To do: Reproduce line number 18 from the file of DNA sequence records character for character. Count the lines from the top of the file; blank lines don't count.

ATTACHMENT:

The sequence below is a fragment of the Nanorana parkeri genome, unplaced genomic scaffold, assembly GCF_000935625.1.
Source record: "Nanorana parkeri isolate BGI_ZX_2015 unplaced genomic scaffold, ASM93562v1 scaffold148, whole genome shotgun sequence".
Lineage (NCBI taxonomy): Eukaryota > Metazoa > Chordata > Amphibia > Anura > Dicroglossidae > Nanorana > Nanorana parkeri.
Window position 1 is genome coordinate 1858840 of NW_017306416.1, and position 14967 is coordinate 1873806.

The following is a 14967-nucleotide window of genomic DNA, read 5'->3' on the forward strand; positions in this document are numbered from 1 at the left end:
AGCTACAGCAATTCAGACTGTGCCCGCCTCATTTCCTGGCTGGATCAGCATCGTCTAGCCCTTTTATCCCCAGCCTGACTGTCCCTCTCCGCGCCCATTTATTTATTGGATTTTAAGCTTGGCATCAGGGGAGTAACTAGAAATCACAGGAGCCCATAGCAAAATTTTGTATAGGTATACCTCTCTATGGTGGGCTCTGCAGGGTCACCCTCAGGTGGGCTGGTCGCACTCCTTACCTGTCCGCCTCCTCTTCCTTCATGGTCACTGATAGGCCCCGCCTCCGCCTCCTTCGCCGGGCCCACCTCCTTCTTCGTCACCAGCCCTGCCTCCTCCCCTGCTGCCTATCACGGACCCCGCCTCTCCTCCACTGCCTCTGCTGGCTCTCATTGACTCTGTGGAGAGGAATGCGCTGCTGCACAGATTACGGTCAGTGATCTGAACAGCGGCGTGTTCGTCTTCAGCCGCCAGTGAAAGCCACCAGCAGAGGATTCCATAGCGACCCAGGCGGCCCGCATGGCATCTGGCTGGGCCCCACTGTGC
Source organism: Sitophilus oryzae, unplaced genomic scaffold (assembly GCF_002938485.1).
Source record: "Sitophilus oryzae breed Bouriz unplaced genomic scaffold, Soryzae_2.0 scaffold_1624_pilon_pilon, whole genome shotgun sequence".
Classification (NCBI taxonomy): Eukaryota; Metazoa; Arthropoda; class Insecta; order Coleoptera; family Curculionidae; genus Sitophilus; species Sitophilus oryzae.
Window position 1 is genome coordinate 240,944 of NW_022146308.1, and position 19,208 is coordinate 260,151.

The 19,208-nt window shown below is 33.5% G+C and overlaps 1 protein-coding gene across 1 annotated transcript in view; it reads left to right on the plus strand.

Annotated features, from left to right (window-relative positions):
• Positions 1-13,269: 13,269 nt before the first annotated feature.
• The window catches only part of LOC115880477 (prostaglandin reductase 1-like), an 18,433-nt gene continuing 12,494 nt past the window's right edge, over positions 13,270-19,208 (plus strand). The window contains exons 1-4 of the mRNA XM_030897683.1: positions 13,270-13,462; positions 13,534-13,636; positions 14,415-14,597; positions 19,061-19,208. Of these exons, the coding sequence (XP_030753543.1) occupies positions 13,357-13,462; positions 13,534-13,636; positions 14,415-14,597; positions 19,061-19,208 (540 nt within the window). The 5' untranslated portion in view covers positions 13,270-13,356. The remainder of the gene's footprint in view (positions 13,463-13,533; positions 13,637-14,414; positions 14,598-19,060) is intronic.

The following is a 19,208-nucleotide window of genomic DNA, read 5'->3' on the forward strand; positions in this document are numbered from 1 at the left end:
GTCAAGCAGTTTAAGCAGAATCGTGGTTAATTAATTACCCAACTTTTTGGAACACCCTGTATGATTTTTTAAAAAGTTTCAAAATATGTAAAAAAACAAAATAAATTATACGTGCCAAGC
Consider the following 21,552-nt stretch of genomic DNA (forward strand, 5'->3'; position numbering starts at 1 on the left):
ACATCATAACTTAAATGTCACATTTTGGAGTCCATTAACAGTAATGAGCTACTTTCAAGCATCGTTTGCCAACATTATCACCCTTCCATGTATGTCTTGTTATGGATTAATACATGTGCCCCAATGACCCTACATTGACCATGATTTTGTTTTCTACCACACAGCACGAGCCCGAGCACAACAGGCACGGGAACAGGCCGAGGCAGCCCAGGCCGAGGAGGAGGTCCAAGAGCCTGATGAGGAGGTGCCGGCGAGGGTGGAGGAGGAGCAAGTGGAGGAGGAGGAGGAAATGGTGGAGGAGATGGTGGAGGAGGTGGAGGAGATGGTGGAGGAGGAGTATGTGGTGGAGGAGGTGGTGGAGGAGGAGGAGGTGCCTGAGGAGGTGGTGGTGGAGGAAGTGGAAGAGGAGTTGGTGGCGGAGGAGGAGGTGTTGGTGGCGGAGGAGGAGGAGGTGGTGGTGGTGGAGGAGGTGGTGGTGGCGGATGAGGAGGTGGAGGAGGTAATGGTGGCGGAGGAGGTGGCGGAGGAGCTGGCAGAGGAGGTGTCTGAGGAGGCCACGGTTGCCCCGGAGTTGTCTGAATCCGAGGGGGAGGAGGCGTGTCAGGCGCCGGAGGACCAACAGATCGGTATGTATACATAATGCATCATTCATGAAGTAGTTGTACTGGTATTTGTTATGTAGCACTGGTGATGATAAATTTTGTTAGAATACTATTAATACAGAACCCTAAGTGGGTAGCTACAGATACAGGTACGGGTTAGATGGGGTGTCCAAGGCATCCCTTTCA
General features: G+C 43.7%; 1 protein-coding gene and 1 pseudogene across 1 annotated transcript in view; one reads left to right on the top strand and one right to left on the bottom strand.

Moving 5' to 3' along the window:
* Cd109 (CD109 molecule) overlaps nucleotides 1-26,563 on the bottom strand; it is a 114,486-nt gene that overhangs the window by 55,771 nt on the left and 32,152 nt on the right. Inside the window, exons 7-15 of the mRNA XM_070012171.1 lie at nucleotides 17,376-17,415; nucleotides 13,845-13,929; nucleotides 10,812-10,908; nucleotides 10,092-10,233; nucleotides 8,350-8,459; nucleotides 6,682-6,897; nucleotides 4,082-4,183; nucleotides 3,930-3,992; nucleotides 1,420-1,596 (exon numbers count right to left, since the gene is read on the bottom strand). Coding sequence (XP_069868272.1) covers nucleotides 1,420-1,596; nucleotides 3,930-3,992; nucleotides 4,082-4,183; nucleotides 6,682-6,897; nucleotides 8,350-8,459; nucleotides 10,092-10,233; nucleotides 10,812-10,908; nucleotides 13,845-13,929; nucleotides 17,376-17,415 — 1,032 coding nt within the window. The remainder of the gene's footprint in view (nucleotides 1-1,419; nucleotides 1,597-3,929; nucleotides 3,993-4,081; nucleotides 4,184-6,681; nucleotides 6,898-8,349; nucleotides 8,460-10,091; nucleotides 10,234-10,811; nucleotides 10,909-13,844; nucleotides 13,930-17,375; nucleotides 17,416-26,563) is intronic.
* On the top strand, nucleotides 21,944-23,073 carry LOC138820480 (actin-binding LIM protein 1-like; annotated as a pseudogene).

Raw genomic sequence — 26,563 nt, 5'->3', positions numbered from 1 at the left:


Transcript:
ACATCATAACTTAAATGTCACATTTTGGAGTCCATTAACAGTAATGAGCTACTTTCAAGCATCGTTTGCCAACATTATCACCCTTCCATGTATGTCTTGTTATGGATTAATACATGTGCCCCAATGACCCTACATTGACCATGATTTTGTTTTCTACCACACAGCACGAGCCCGAGCACAACAGGCACGGGAACAGGCCGAGGCAGCCCAGGCCGAGGAGGAGGTCCAAGAGCCTGATGAGGAGGTGCCGGCGAGGGTGGAGGAGGAGCAAGTGGAGGAGGAGGAGGAAATGGTGGAGGAGATGGTGGAGGAGGTGGAGGAGATGGTGGAGGAGGAGTATGTGGTGGAGGAGGTGGTGGAGGAGGAGGAGGTGCCTGAGGAGGTGGTGGTGGAGGAAGTGGAAGAGGAGTTGGTGGCGGAGGAGGAGGTGTTGGTGGCGGAGGAGGAGGAGGTGGTGGTGGTGGAGGAGGTGGTGGTGGCGGATGAGGAGGTGGAGGAGGTAATGGTGGCGGAGGAGGTGGCGGAGGAGCTGGCAGAGGAGGTGTCTGAGGAGGCCACGGTTGCCCCGGAGTTGTCTGAATCCGAGGGGGAGGAGGCGTGTCAGGCGCCGGAGGACCAACAGATCGGTATGTATACATAATGCATCATTCATGAAGTAGTTGTACTGGTATTTGTTATGTAGCACTGGTGATGATAAATTTTGTTAGAATACTATTAATACAGAACCCTAAGTGGGTAGCTACAGATACAGGTACGGGTTAGATGGGGTGTCCAAGGCATCCCTTTCA